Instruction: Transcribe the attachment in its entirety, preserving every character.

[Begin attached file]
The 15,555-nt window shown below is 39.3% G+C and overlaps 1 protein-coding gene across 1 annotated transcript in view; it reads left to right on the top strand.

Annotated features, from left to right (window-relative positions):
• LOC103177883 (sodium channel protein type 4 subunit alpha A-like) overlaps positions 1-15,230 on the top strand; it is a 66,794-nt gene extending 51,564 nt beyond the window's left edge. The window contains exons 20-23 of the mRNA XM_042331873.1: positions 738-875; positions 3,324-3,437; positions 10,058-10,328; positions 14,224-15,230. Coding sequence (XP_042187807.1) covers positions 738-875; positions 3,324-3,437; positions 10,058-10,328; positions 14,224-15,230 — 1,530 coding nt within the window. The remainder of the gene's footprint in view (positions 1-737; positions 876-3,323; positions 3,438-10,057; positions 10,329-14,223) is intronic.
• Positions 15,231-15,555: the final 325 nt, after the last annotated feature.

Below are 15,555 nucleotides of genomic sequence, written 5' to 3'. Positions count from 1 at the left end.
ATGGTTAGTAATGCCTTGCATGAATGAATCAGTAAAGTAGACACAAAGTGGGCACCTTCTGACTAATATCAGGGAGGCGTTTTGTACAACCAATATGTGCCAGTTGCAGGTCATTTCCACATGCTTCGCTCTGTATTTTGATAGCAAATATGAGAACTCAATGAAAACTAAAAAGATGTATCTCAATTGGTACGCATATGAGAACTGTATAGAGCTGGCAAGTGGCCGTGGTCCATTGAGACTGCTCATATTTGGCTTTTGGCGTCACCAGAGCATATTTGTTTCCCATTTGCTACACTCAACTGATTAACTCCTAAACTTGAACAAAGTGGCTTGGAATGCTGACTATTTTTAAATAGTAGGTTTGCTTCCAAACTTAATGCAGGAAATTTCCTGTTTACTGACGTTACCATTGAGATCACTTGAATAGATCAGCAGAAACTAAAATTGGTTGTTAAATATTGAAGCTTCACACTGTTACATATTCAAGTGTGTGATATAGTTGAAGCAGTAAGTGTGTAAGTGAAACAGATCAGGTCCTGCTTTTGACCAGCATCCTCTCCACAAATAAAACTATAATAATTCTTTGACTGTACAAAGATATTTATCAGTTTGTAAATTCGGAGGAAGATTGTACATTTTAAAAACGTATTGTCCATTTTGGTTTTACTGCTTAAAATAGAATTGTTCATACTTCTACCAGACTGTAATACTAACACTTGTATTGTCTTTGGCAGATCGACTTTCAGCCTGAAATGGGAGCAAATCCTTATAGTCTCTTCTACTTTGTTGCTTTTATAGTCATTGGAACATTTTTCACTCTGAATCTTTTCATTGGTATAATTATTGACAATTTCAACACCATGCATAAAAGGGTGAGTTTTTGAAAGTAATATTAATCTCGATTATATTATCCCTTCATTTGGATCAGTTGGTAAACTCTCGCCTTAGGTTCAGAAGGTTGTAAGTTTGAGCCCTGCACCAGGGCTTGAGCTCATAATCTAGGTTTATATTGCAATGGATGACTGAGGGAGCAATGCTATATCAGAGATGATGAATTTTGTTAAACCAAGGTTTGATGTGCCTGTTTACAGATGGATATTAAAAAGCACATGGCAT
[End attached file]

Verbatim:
The 15,555-nt window shown below is 39.3% G+C and overlaps 1 protein-coding gene across 1 annotated transcript in view; it reads left to right on the top strand.

Annotated features, from left to right (window-relative positions):
• LOC103177883 (sodium channel protein type 4 subunit alpha A-like) overlaps positions 1-15,230 on the top strand; it is a 66,794-nt gene extending 51,564 nt beyond the window's left edge. The window contains exons 20-23 of the mRNA XM_042331873.1: positions 738-875; positions 3,324-3,437; positions 10,058-10,328; positions 14,224-15,230. Coding sequence (XP_042187807.1) covers positions 738-875; positions 3,324-3,437; positions 10,058-10,328; positions 14,224-15,230 — 1,530 coding nt within the window. The remainder of the gene's footprint in view (positions 1-737; positions 876-3,323; positions 3,438-10,057; positions 10,329-14,223) is intronic.
• Positions 15,231-15,555: the final 325 nt, after the last annotated feature.

Below are 15,555 nucleotides of genomic sequence, written 5' to 3'. Positions count from 1 at the left end.
ATGGTTAGTAATGCCTTGCATGAATGAATCAGTAAAGTAGACACAAAGTGGGCACCTTCTGACTAATATCAGGGAGGCGTTTTGTACAACCAATATGTGCCAGTTGCAGGTCATTTCCACATGCTTCGCTCTGTATTTTGATAGCAAATATGAGAACTCAATGAAAACTAAAAAGATGTATCTCAATTGGTACGCATATGAGAACTGTATAGAGCTGGCAAGTGGCCGTGGTCCATTGAGACTGCTCATATTTGGCTTTTGGCGTCACCAGAGCATATTTGTTTCCCATTTGCTACACTCAACTGATTAACTCCTAAACTTGAACAAAGTGGCTTGGAATGCTGACTATTTTTAAATAGTAGGTTTGCTTCCAAACTTAATGCAGGAAATTTCCTGTTTACTGACGTTACCATTGAGATCACTTGAATAGATCAGCAGAAACTAAAATTGGTTGTTAAATATTGAAGCTTCACACTGTTACATATTCAAGTGTGTGATATAGTTGAAGCAGTAAGTGTGTAAGTGAAACAGATCAGGTCCTGCTTTTGACCAGCATCCTCTCCACAAATAAAACTATAATAATTCTTTGACTGTACAAAGATATTTATCAGTTTGTAAATTCGGAGGAAGATTGTACATTTTAAAAACGTATTGTCCATTTTGGTTTTACTGCTTAAAATAGAATTGTTCATACTTCTACCAGACTGTAATACTAACACTTGTATTGTCTTTGGCAGATCGACTTTCAGCCTGAAATGGGAGCAAATCCTTATAGTCTCTTCTACTTTGTTGCTTTTATAGTCATTGGAACATTTTTCACTCTGAATCTTTTCATTGGTATAATTATTGACAATTTCAACACCATGCATAAAAGGGTGAGTTTTTGAAAGTAATATTAATCTCGATTATATTATCCCTTCATTTGGATCAGTTGGTAAACTCTCGCCTTAGGTTCAGAAGGTTGTAAGTTTGAGCCCTGCACCAGGGCTTGAGCTCATAATCTAGGTTTATATTGCAATGGATGACTGAGGGAGCAATGCTATATCAGAGATGATGAATTTTGTTAAACCAAGGTTTGATGTGCCTGTTTACAGATGGATATTAAAAAGCACATGGCAT